Kat Graham from The Vampire Diaries and Tom Hopper from Umbrella Academy star in a decent but unexceptionally hot Veronese rom-com.
The Netflix confection Love in the Villa draws upon two time-honored customs. The typical rom-com structure is present: two people who are at odds, a meet-cute, a deceit or revelation, an epiphany, a running gag that is repeated, and someone who is pressed for time. Then there are the pre-packaged tastes of Netflix comfort food: familiar B-to-C-list actors, a tacky setting, tired gags lifted from Twitter, production that looks noticeably shoddy, and adequate but uninspired chemistry. Love in the Villa, written and produced by Mark Steven Johnson, mixes both into another another fleeting confection off the streaming assembly line that is pleasant and unremarkable at best but quickly forgotten.
The core couple, portrayed by Kat Graham of The Vampire Diaries and Tom Hopper of Umbrella Academy, meet in lovely Verona, which serves as a cheesy romantic setting but makes for good eye candy in the late summer when it seems like every famous person in the world travelled to Italy. Romeo and Juliet, or “the greatest passionate and tragic love story of all time,” takes place in Verona, as Graham’s Julie informs her third-grade class. Julie, in typical fashion, is a hopeless overachieving romantic turned up to eleven. She dreams of visiting Juliet’s balcony in Verona, laminates her travel itinerary, and reserves 7% of her vacation time for “spontaneity.”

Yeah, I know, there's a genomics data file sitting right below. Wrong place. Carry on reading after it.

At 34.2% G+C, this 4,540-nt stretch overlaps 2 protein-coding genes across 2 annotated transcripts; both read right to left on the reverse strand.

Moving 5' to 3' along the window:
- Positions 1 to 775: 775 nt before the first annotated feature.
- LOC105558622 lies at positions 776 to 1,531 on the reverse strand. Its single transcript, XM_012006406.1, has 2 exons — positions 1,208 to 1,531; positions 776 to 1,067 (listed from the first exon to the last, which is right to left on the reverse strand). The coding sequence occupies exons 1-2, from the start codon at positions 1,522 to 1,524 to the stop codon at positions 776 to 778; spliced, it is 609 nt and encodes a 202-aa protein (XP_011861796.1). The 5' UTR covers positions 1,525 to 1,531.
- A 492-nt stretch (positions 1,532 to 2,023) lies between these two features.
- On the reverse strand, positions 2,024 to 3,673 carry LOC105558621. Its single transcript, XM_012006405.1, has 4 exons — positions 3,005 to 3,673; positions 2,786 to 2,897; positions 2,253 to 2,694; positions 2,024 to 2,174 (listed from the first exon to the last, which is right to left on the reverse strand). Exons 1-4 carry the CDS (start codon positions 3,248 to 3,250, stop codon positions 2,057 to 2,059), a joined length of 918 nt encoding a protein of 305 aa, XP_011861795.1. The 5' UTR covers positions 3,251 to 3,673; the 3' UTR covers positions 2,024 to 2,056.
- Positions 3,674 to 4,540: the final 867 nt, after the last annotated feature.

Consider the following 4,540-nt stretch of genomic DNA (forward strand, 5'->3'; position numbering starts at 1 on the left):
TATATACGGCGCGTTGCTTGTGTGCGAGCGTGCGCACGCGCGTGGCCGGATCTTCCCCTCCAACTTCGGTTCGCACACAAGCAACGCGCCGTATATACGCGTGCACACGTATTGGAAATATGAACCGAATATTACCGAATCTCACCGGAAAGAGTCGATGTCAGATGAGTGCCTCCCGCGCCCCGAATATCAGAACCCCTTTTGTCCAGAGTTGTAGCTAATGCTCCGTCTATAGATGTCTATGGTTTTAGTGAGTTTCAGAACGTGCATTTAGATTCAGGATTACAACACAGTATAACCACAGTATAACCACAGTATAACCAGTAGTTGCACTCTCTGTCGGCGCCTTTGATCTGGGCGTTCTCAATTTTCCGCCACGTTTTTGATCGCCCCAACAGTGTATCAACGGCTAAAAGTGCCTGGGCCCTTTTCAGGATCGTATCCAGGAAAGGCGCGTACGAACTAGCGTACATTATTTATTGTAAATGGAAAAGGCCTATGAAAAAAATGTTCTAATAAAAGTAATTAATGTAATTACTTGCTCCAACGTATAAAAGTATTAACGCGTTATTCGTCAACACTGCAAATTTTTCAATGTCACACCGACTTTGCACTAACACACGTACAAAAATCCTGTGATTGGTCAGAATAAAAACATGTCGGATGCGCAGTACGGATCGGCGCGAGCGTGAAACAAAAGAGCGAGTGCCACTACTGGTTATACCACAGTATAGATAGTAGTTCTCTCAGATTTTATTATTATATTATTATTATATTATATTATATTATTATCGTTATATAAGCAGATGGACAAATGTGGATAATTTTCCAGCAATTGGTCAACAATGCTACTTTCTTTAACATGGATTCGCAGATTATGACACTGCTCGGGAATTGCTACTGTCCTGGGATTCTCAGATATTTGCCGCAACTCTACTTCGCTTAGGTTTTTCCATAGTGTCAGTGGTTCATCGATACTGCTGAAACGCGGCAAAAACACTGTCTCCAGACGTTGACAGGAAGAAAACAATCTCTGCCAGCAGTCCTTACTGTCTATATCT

When Brandon (Raymond Ablack), her boyfriend of four years who somehow seems surprised by her neuroticism, dumps her on the eve of their Verona holiday, Julie proceeds solo. She endures a flight from hell, lost luggage and a reckless cab driver who nearly crashes while trying to hand out his mom’s cannoli from the front seat (this film is perhaps a little rude to Italians). Supposedly worst of all, Julie enters her private villa to find a tall, shirtless, very fit British man drinking red wine; the villa has been accidentally double-booked. Hopper’s Charlie, a wine importer, insists on staying in “la villa romantica” for the course of Vinitaly, a real conference for wine professionals, much to Julie’s chagrin, though it’s unclear how this development could be considered anything other than fortuitous for her.
Thus begins a silly war over the villa, in which the illusion that these two very attractive people can’t stand each other never clears the bar of convincing.